Although technological advancements in healthcare have improved patient care in many ways, certain healthcare technologies can be threatening to the lives and safety of patients. Electronic medical records (EMRs) and electronic health records (EHRs) are used in nearly all healthcare facilities in the United States and have undoubtedly improved patient care. However, most healthcare facilities do not have adequate network infrastructure to securely store digital patient records. Unsecure hospital networks leave sensitive patient information vulnerable to cybersecurity attacks that would allow someone to access and modify patient data. Breaches like this would not only leak private information like financial and social security details but could also lead to fatal diagnoses based on wrong information in a patient’s falsified file. In light of this healthcare cybersecurity issue, the question to be answered in the STS Research Paper is then who is responsible for ensuring that healthcare facilities have adequately secure networks? Software engineers, hospital management teams, governmental departments, or someone else? This research question will be answered through the lens of a Risk Society to analyze how society balances the risks and rewards of technological advancements in healthcare as well as who is ultimately responsible for mitigating risk. Cybersecurity is a relevant issue in STS and Engineering as we rely increasingly on technology to function within society, and healthcare cybersecurity is critical due to the sensitivity of the information at hand. Through this research, the hope is to shed light on the decentralized responsibility that defines healthcare cybersecurity and offer potential solutions on how to mitigate the associated risk.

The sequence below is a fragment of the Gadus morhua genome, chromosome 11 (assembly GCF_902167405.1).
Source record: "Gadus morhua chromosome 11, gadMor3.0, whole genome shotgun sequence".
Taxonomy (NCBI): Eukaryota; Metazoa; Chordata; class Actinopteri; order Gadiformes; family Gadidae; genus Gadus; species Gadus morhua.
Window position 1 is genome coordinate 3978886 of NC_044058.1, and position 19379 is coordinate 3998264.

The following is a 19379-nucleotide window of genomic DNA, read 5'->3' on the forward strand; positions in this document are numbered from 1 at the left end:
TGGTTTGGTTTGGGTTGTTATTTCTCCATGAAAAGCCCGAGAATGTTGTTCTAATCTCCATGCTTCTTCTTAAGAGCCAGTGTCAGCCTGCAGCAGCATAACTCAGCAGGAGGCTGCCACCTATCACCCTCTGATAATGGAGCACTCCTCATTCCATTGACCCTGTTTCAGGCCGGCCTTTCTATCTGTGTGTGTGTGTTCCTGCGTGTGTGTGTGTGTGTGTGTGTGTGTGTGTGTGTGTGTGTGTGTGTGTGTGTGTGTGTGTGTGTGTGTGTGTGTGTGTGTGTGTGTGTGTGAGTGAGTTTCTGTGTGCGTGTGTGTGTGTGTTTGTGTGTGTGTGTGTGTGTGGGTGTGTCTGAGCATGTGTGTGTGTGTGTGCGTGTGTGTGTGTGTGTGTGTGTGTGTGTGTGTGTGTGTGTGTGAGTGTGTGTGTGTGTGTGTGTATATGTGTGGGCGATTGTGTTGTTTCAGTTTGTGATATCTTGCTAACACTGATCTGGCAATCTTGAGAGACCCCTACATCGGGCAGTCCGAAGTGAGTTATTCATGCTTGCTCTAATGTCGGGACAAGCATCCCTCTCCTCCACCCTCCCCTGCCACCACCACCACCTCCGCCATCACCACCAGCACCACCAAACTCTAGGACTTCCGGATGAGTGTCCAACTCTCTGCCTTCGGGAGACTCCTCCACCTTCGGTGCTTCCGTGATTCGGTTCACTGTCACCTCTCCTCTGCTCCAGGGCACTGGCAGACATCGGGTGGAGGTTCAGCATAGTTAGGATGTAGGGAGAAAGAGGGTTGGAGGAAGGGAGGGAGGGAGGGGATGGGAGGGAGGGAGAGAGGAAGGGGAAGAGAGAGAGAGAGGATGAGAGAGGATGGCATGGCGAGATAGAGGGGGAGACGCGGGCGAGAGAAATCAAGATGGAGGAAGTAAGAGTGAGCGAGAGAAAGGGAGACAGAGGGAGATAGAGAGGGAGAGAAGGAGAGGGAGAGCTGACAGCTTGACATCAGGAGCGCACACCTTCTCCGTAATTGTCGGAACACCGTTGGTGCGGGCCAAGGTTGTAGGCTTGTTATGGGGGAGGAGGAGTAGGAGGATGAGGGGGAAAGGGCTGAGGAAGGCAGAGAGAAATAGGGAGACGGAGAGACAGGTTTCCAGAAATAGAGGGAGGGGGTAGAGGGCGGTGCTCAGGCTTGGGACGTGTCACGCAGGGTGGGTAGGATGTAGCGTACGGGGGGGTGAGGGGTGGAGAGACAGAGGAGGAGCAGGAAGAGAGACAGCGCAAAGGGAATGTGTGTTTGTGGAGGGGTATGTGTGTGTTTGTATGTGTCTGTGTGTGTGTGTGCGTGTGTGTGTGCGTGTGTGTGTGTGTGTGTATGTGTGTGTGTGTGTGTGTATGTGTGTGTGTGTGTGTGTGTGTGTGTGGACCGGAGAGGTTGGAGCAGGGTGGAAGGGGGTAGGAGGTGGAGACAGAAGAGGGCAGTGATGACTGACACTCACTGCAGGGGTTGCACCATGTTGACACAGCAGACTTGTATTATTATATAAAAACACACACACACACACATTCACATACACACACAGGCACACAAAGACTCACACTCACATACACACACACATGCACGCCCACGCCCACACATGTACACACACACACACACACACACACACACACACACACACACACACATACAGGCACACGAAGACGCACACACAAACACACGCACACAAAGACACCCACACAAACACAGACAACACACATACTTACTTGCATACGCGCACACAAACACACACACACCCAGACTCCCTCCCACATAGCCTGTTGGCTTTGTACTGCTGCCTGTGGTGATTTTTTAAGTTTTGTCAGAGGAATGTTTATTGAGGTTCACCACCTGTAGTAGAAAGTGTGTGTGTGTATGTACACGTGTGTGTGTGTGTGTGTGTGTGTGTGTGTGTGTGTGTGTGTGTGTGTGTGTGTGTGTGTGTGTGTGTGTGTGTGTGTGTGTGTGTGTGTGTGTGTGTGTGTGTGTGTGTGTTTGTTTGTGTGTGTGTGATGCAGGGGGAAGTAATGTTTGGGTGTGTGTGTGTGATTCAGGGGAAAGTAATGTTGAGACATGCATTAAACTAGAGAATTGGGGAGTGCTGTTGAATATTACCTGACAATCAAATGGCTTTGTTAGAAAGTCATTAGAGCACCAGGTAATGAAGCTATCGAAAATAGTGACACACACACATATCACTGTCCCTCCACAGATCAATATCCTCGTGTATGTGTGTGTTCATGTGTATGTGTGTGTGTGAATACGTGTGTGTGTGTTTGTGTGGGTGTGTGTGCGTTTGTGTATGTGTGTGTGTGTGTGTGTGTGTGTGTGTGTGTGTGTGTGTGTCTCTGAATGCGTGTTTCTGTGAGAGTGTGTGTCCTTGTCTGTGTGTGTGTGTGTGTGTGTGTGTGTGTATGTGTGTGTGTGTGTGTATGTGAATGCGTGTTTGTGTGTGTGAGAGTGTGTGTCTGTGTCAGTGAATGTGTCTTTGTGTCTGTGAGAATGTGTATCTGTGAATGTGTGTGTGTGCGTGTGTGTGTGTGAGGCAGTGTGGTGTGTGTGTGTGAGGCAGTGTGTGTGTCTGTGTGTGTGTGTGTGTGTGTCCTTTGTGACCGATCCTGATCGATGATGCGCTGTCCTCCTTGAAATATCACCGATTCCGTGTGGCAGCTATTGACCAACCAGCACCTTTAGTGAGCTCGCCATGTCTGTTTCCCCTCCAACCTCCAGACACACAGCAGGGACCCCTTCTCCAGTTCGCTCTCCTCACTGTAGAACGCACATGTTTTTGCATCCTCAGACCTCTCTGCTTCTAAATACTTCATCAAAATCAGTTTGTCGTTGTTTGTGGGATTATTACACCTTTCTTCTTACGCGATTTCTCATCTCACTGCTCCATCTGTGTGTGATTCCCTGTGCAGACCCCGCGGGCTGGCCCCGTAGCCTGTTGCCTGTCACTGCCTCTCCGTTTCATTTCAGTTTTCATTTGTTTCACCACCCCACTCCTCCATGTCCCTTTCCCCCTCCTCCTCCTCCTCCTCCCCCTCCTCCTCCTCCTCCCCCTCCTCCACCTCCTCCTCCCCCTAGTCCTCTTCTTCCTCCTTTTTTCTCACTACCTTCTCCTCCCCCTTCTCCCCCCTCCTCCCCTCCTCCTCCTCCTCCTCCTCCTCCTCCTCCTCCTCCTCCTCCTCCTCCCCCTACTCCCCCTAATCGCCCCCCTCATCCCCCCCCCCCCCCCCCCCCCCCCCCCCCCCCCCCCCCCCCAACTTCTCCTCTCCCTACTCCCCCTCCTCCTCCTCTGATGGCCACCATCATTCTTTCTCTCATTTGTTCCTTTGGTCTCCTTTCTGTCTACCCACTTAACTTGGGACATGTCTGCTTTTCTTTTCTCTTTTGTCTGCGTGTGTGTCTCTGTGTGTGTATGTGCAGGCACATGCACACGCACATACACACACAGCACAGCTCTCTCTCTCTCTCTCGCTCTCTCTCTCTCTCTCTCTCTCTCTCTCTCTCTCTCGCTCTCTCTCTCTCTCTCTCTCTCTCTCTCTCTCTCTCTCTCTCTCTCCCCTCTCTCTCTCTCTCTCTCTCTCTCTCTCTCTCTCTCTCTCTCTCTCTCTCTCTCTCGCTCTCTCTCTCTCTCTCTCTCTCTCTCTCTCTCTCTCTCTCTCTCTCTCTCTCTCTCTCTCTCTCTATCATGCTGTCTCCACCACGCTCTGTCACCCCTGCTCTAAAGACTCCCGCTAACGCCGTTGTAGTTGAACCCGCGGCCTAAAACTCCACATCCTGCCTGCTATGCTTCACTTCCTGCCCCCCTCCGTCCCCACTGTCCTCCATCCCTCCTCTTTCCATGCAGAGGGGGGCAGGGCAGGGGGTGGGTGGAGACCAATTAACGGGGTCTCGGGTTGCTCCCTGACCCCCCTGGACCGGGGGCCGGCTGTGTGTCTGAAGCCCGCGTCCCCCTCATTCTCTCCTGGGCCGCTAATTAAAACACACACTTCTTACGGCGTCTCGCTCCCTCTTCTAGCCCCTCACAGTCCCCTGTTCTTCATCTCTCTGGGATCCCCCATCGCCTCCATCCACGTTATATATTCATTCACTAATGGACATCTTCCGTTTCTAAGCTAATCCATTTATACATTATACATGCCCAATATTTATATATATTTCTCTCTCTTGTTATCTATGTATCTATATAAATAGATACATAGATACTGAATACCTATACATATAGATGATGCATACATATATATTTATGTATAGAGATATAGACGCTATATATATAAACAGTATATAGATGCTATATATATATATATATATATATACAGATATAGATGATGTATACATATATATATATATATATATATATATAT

There are many parallels between the outdated medical examination table hindering patient care and the outdated standards and regulations governing healthcare networks posing risk to patient safety and privacy. A common theme of inequity and need for reform in healthcare ties these two projects together. The medical examination table is inequitable as it excludes certain demographics from receiving proper care, and software resources are unequally distributed among healthcare facilities across the United States, causing a vulnerability within the entire industry. Finally, the need for reform as evidenced in both of these projects highlights the difficulty to make change in an industry as highly regulated and complex as healthcare. In both projects, the currently used and accepted medical examination table and software networks are technically compliant to the standards and regulations that govern them, but compliance does not equate to the best level of care and protection that we are capable of given the technology at our disposal. These two separate projects highlight the desperate need for change and improvement in healthcare through the physical redesign of an outdated and exclusive technology as well as the more intangible analysis of a complex issue involving healthcare software within all of the nation’s healthcare facilities.
BS (Bachelor of Science)
Cybersecurity, EMR, EHR, Health Information Technology, Medical Examination Table, Physical Examination, Equitable Medical Care, Disability Advocacy
School of Engineering and Applied Science
Bachelor of Science in Biomedical Engineering
Technical Advisor: Masahiro Morikawa, M.D.
STS Advisor: Bryn Seabrook
Technical Team Members: Sarah Cobb, Victoria Harvey, Lauren Louw
All rights reserved (no additional license for public reuse)